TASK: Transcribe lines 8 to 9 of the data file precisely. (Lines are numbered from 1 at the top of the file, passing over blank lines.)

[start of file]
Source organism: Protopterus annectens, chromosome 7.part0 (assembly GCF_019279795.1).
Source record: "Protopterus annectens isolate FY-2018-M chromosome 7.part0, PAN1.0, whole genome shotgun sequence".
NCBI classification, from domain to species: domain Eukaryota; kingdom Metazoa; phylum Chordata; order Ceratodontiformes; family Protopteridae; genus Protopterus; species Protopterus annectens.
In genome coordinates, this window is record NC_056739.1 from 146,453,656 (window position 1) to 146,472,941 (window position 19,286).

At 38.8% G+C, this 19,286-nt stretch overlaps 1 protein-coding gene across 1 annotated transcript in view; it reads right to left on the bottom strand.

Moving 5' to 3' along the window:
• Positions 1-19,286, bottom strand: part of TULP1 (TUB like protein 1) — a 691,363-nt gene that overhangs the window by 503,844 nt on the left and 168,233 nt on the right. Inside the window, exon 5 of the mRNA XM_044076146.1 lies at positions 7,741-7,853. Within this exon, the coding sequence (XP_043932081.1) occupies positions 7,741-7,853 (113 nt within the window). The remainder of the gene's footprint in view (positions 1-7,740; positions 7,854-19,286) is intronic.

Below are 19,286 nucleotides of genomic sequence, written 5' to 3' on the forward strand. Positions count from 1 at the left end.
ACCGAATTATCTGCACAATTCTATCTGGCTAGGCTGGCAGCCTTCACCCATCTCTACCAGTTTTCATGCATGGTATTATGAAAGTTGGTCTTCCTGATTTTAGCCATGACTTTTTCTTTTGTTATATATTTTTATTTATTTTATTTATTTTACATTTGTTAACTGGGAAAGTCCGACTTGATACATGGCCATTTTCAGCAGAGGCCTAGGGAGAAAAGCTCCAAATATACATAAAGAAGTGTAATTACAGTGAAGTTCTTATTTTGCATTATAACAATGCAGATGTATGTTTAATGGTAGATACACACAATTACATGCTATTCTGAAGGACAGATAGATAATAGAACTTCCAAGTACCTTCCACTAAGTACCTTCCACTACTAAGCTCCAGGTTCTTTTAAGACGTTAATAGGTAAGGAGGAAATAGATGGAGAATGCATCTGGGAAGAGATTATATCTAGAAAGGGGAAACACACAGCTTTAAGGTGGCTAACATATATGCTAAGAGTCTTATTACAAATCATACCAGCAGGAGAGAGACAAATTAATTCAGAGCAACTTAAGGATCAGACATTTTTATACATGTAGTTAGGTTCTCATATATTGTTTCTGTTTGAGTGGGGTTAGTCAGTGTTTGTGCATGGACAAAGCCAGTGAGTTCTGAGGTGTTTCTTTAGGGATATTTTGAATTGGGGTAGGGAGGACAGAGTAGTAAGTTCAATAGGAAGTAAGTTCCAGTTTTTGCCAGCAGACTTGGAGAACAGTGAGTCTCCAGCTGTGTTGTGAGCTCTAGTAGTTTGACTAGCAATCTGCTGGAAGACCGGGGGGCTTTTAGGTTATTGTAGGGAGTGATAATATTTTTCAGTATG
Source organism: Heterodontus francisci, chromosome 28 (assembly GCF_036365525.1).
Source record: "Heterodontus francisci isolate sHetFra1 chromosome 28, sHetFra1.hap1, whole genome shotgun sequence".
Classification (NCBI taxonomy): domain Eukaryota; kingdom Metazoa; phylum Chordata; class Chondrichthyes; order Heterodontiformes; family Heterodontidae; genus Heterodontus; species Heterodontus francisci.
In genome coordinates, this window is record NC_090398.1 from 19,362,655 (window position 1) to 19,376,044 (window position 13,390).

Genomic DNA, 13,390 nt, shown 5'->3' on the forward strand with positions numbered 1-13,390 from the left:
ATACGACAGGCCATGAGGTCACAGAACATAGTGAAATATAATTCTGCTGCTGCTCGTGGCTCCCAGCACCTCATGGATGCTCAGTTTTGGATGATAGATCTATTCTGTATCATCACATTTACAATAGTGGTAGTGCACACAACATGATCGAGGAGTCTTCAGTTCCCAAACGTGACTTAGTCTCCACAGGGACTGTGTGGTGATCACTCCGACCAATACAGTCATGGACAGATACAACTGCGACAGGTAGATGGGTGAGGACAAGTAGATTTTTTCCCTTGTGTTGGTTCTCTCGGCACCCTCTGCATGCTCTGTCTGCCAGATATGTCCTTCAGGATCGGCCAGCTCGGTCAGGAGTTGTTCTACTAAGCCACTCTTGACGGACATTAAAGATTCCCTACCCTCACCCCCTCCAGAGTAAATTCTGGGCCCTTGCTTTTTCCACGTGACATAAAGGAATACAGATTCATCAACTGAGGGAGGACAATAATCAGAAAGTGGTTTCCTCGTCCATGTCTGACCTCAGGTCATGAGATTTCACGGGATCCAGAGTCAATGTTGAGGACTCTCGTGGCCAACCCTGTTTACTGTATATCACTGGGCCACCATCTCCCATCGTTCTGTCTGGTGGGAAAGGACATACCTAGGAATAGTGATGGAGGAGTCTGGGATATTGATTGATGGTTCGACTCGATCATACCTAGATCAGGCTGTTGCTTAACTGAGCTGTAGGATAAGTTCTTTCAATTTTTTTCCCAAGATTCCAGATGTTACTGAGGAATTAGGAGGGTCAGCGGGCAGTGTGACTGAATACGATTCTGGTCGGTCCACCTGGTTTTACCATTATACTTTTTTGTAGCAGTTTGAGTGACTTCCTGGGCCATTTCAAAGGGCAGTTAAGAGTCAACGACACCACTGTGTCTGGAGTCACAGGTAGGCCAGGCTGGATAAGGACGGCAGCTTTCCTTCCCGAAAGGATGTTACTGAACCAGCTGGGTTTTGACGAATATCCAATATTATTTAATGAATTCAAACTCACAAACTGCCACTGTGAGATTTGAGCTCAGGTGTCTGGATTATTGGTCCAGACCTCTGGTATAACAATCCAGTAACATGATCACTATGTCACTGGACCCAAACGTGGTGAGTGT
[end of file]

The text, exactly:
Below are 19,286 nucleotides of genomic sequence, written 5' to 3' on the forward strand. Positions count from 1 at the left end.
ACCGAATTATCTGCACAATTCTATCTGGCTAGGCTGGCAGCCTTCACCCATCTCTACCAGTTTTCATGCATGGTATTATGAAAGTTGGTCTTCCTGATTTTAGCCATGACTTTTTCTTTTGTTATATATTTTTATTTATTTTATTTATTTTACATTTGTTAACTGGGAAAGTCCGACTTGATACATGGCCATTTTCAGCAGAGGCCTAGGGAGAAAAGCTCCAAATATACATAAAGAAGTGTAATTACAGTGAAGTTCTTATTTTGCATTATAACAATGCAGATGTATGTTTAATGGTAGATACACACAATTACATGCTATTCTGAAGGACAGATAGATAATAGAACTTCCAAGTACCTTCCACTAAGTACCTTCCACTACTAAGCTCCAGGTTCTTTTAAGACGTTAATAGGTAAGGAGGAAATAGATGGAGAATGCATCTGGGAAGAGATTATATCTAGAAAGGGGAAACACACAGCTTTAAGGTGGCTAACATATATGCTAAGAGTCTTATTACAAATCATACCAGCAGGAGAGAGACAAATTAATTCAGAGCAACTTAAGGATCAGACATTTTTATACATGTAGTTAGGTTCTCATATATTGTTTCTGTTTGAGTGGGGTTAGTCAGTGTTTGTGCATGGACAAAGCCAGTGAGTTCTGAGGTGTTTCTTTAGGGATATTTTGAATTGGGGTAGGGAGGACAGAGTAGTAAGTTCAATAGGAAGTAAGTTCCAGTTTTTGCCAGCAGACTTGGAGAACAGTGAGTCTCCAGCTGTGTTGTGAGCTCTAGTAGTTTGACTAGCAATCTGCTGGAAGACCGGGGGGCTTTTAGGTTATTGTAGGGAGTGATAATATTTTTCAGTATG